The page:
United States v. Hyde

PETITIONER:United States
LOCATION:Arkansas State Capitol

DOCKET NO.: 96-667
DECIDED BY: Rehnquist Court (1986-2005)
LOWER COURT: United States Court of Appeals for the Ninth Circuit

CITATION: 520 US 670 (1997)
ARGUED: Apr 15, 1997
DECIDED: May 27, 1997

James A. Feldman – on behalf of the Petitioner
Jonathan D. Soglin – on behalf of the Respondent

Facts of the case


Media for United States v. Hyde

Audio Transcription for Oral Argument – April 15, 1997 in United States v. Hyde

Audio Transcription for Opinion Announcement – May 27, 1997 in United States v. Hyde

I have the opinion of the Court to announce in United States against Hyde.

Robert Hyde entered into a plea agreement with the Government in which he agreed to plea guilty to certain mail fraud and wire — wire fraud charges.

And the Government in turn, agreed to dismiss the other charges against him.

After the plea agreement was submitted to the District Court, the Court placed Hyde under oath and questioned him extensively to ensure that he was pleading guilty knowingly and voluntary, and that he understood that he might be sentenced to 30 years in prison based on his plea.

The Court asked Hyde what he had done and Hyde admitted committing the crimes and stating that he was pleading guilty because he was in fact guilty.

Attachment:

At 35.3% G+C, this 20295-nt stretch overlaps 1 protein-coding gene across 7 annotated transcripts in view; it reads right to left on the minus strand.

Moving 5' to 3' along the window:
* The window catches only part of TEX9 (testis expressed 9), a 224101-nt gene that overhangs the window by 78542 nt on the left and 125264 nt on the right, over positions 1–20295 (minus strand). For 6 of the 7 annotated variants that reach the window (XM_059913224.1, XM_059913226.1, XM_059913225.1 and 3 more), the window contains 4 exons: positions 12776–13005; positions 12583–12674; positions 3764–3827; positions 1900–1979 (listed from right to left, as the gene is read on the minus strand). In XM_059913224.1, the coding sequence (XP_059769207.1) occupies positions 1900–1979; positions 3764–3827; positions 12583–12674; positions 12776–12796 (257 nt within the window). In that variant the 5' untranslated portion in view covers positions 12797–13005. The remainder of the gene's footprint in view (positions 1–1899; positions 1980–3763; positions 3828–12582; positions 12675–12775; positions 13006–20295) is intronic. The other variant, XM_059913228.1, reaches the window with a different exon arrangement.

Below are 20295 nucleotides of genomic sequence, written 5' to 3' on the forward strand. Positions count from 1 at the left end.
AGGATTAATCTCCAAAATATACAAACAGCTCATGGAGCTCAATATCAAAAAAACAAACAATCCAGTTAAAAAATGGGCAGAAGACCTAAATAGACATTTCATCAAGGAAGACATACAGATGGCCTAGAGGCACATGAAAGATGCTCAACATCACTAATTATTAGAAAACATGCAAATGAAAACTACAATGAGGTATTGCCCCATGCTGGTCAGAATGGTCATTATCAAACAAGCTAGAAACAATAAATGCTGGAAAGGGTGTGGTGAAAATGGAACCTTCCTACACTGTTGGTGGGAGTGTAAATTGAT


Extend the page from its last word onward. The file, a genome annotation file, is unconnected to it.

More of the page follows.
The Court announced that it was accepting Hyde’s guilty plea, but would defer decision about whether to accept the plea agreement.

One month later, before the Court had decided whether to — whether to accept the plea agreement, Hyde filed a motion to withdraw his guilty plea, claiming that the Government had coerced him into pleading guilty.

The District Court determined there was no evidence to support this claim, and that Hyde’s motion must therefore be rejected, since he had not shown a fair and just reason for withdrawing the plea as required by Rule 32(e) of the Rules of Criminal Procedure.

The Court then accepted the plea agreement, entered judgment against Hyde, dismissed the other charges and sentenced him two and a half years in prison.

The Court of Appeals for the Ninth Circuit reversed holding that the District Court had erred in rejecting Hyde’s motion to withdraw his guilty plea.

The Court of Appeals reasoned that a defendant has an absolute right to withdraw his guilty plea up until the time that the District Court accepts the plea agreement because the guilty plea in the plea agreement are inextricably bound up together.

In an opinion filed with the clerk of the Court today, we reversed and hold the District Court got it right.

Once the District Court has accepted the defendant’s guilty plea, the defendant may not withdraw his plea, unless he shows a fair and just reason under Rule 32(e).

And this is true even if the Court hasn’t yet accepted the plea agreement.

In our opinion, we explained our view that Rule 11 of the Rules of Procedure allows the Court to accept a guilty plea but to defer action on the plea agreement.

After that has occurred, Rule 32 then requires that a defendant must show a fair and just reason in order to withdraw the plea.

A contrary ruling, which would allow a defendant to withdraw a guilty plea simply on a lark would debase the judicial proceeding, in which prior to a defendant actually pleading and the Court accepting his plea, the defendant swears in open court that he actually committed the crime.

Our opinion is unanimous.